I mean, just looking at the two screenshots provided and by comparison, yes, RiscOS's fonts are definitely grainier.

              Neither is great by today's standards (even allowing for the bad flat icons we have today). Knowing nothing about it, I'd assume the RiscOS style was meant primarily for greyscale displays.

          3. xmis

            Re: Beautiful? Really?

            The design of RISC OS is way superior even from some modern OSs that are now more look like an indian wh*rehouse ... just to mention some of them:

            * UI consistency: compare it with it with the windoze mess

            * drag-n-drop between apps ... - try drag-n-drop on gnome nautilus from eg archive managers..

        3. LBJsPNS

          Re: Beautiful? Really?

          RiscOS looks very much like GEM Desktop.

      3. bombastic bob Silver badge

        Re: Beautiful? Really?

        Would you prefer something 2D FLATSO FLATASS like Gnome+ADWAITA ? Or whatever the hell KDE became?

        I think a nice retro 3D Skeuomorphic look is both REFRESHING and SUPERIOR !!!

        I'll still use Mate with "TraditionalOK" though...

        (I really am SICK of phone-like desktops and 2D FLATTY Win-Ape / Win-10-nic TIFKAM look - and I certainly hope THAT is NOT what the authors think of when they say "polished")

        If not for Mate and Cinnamon, I'd really consider switching to GSDE. I hope it shows up in Devuan and Ubuntu-derived soon (if not already)

        1. FatGerman Silver badge

          Re: Beautiful? Really?

          >> Would you prefer something 2D FLATSO FLATASS like Gnome+ADWAITA ? Or whatever the hell KDE became?


          To my eyes the "3D" button look is like a Fisher-Price My First Computer. Admittedly this is probably because it's what my first GUI-based computer looked like but I have always preferred less fussy UIs that don't make a big song and dance about "Hey! Look at me! I'm a button! My border wastes 32 pixels of the UI!"

          1. Anonymous Coward
            Anonymous Coward

            Re: Beautiful? Really?

            Nowadays it's: Hey guess what's clickable and what's not. And let's hide some UI items like scroll bars. And let's make then 2 pixel wide when they appear.

            And at the same time let's have huge banners and have every text item with a 16 pixel margin so a 32" monitor can only display 10 lines of text.

            Vast flat empty expanses of shitty voidness where a UI and lots of content should be.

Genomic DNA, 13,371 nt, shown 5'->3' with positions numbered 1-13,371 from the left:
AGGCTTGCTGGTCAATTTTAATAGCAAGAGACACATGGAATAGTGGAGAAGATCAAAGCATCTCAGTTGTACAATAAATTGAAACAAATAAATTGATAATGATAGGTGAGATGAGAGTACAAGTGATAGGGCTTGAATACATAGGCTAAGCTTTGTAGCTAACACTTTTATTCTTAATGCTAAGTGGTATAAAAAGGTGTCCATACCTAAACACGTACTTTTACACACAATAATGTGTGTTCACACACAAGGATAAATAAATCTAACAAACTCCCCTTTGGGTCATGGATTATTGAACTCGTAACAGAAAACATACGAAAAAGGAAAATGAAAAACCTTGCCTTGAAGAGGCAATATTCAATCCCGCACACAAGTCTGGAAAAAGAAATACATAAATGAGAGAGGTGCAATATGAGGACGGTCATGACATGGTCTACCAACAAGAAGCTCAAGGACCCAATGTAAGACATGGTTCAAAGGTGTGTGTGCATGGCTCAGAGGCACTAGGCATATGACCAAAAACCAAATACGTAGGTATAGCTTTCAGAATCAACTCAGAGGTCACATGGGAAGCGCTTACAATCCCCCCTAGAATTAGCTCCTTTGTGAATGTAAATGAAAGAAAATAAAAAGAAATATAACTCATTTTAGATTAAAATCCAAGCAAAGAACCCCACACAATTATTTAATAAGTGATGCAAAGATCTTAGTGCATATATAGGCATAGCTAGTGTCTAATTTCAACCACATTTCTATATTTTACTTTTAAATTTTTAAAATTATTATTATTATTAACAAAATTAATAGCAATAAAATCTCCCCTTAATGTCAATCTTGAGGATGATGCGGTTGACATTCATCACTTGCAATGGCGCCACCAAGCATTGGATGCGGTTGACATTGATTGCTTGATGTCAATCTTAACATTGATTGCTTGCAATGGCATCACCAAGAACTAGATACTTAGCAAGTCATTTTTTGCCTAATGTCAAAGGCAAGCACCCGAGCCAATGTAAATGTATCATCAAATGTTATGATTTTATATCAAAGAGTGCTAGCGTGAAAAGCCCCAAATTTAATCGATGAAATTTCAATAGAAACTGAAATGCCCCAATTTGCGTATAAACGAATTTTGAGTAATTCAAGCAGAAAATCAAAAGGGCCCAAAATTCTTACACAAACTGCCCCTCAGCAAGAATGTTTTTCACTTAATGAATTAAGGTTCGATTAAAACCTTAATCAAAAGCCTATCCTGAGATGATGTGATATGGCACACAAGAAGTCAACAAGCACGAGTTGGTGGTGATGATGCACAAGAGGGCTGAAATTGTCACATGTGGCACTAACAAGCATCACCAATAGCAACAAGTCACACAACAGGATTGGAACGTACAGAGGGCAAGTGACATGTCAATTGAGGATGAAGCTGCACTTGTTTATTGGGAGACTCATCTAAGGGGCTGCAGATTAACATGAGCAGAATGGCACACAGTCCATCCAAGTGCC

2. Orv Silver badge

            Re: Beautiful? Really?

            The 3D look served a function, though, it wasn't just pretty -- it said "this is a thing you can click." With a modern flat interface you're faced with a number of rectangles, some of which are clickable and some of which are just decoration, and you never know which is which.

        2. Doctor Syntax Silver badge

          Re: Beautiful? Really?

          Not used KDE lately Bob? Running KDE here & it looks pretty much the same as it's done for years.

          1. This post has been deleted by its author

    2. Michael Wojcik Silver badge

      Re: Beautiful? Really?

      it's also functional and I'd take that over "pretty but gets in my way" any day of the week

      Same here, but of course "functional" is also highly subjective. What functions well for me may not be what functions well for you.

      Personally, my favorite desktop GUI of all time was UWM (one of the sample window managers that came with the X11 source distribution; UWM itself was written at DEC, if memory serves). With my configuration – UWM was highly customizable – there were no desktop graphical controls and no window decorations except for a one-pixel border that changed color for the window with the keyboard focus (and focus was implicit, as it should be, and changing focus did not change the z-order). No screen real estate wasted on the window manager or "desktop"; all window-management functions accessed by keyboard shortcuts or mouse buttons (with modifier keys).